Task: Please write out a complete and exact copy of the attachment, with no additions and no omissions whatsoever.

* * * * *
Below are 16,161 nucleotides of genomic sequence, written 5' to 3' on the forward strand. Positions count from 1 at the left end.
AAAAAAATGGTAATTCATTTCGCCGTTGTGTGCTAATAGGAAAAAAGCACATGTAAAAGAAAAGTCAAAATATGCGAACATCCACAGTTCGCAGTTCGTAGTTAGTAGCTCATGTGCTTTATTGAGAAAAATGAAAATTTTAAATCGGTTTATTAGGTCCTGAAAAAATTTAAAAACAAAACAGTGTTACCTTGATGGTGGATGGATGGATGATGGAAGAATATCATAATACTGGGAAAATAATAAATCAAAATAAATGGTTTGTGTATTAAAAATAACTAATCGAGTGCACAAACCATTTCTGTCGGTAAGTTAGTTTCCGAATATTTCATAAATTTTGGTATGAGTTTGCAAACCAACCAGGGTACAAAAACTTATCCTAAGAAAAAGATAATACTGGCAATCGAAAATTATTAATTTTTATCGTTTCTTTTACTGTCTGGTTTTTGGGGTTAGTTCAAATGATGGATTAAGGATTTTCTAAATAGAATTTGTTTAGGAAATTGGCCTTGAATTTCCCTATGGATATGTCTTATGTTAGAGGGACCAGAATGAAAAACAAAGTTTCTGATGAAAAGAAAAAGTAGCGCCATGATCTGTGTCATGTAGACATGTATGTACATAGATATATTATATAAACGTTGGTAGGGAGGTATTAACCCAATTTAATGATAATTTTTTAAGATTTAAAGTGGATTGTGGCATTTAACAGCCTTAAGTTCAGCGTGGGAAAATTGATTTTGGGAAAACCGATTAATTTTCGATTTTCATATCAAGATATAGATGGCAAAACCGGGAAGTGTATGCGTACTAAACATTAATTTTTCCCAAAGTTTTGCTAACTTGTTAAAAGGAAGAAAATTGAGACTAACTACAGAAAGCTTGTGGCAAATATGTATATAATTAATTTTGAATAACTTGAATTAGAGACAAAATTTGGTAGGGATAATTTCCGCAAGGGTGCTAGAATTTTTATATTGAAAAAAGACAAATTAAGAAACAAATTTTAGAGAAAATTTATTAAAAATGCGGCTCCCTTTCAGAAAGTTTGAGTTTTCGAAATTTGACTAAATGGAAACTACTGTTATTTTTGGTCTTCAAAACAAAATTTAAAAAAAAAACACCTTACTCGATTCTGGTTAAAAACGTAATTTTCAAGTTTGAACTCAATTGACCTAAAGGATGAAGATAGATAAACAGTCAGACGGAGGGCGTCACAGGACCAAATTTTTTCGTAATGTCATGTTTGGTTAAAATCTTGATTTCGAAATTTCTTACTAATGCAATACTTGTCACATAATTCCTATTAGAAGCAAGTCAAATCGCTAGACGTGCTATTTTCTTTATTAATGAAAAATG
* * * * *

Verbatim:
Below are 16,161 nucleotides of genomic sequence, written 5' to 3' on the forward strand. Positions count from 1 at the left end.
AAAAAAATGGTAATTCATTTCGCCGTTGTGTGCTAATAGGAAAAAAGCACATGTAAAAGAAAAGTCAAAATATGCGAACATCCACAGTTCGCAGTTCGTAGTTAGTAGCTCATGTGCTTTATTGAGAAAAATGAAAATTTTAAATCGGTTTATTAGGTCCTGAAAAAATTTAAAAACAAAACAGTGTTACCTTGATGGTGGATGGATGGATGATGGAAGAATATCATAATACTGGGAAAATAATAAATCAAAATAAATGGTTTGTGTATTAAAAATAACTAATCGAGTGCACAAACCATTTCTGTCGGTAAGTTAGTTTCCGAATATTTCATAAATTTTGGTATGAGTTTGCAAACCAACCAGGGTACAAAAACTTATCCTAAGAAAAAGATAATACTGGCAATCGAAAATTATTAATTTTTATCGTTTCTTTTACTGTCTGGTTTTTGGGGTTAGTTCAAATGATGGATTAAGGATTTTCTAAATAGAATTTGTTTAGGAAATTGGCCTTGAATTTCCCTATGGATATGTCTTATGTTAGAGGGACCAGAATGAAAAACAAAGTTTCTGATGAAAAGAAAAAGTAGCGCCATGATCTGTGTCATGTAGACATGTATGTACATAGATATATTATATAAACGTTGGTAGGGAGGTATTAACCCAATTTAATGATAATTTTTTAAGATTTAAAGTGGATTGTGGCATTTAACAGCCTTAAGTTCAGCGTGGGAAAATTGATTTTGGGAAAACCGATTAATTTTCGATTTTCATATCAAGATATAGATGGCAAAACCGGGAAGTGTATGCGTACTAAACATTAATTTTTCCCAAAGTTTTGCTAACTTGTTAAAAGGAAGAAAATTGAGACTAACTACAGAAAGCTTGTGGCAAATATGTATATAATTAATTTTGAATAACTTGAATTAGAGACAAAATTTGGTAGGGATAATTTCCGCAAGGGTGCTAGAATTTTTATATTGAAAAAAGACAAATTAAGAAACAAATTTTAGAGAAAATTTATTAAAAATGCGGCTCCCTTTCAGAAAGTTTGAGTTTTCGAAATTTGACTAAATGGAAACTACTGTTATTTTTGGTCTTCAAAACAAAATTTAAAAAAAAAACACCTTACTCGATTCTGGTTAAAAACGTAATTTTCAAGTTTGAACTCAATTGACCTAAAGGATGAAGATAGATAAACAGTCAGACGGAGGGCGTCACAGGACCAAATTTTTTCGTAATGTCATGTTTGGTTAAAATCTTGATTTCGAAATTTCTTACTAATGCAATACTTGTCACATAATTCCTATTAGAAGCAAGTCAAATCGCTAGACGTGCTATTTTCTTTATTAATGAAAAATG